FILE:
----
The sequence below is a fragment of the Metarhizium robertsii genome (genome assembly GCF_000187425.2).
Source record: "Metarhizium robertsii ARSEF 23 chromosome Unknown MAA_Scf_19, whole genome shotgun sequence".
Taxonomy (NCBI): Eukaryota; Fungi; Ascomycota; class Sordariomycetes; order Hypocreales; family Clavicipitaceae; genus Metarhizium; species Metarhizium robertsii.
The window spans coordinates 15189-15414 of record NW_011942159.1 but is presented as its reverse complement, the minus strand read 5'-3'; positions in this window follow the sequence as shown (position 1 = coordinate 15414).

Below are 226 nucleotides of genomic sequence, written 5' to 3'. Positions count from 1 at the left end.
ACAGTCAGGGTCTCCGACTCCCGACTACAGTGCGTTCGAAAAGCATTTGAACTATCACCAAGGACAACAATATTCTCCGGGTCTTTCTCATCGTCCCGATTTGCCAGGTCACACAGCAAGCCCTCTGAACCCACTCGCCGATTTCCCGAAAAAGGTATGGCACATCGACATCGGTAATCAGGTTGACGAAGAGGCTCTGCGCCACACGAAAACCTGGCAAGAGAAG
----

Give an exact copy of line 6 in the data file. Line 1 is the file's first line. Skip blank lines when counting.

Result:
ACAGTCAGGGTCTCCGACTCCCGACTACAGTGCGTTCGAAAAGCATTTGAACTATCACCAAGGACAACAATATTCTCCGGGTCTTTCTCATCGTCCCGATTTGCCAGGTCACACAGCAAGCCCTCTGAACCCACTCGCCGATTTCCCGAAAAAGGTATGGCACATCGACATCGGTAATCAGGTTGACGAAGAGGCTCTGCGCCACACGAAAACCTGGCAAGAGAAG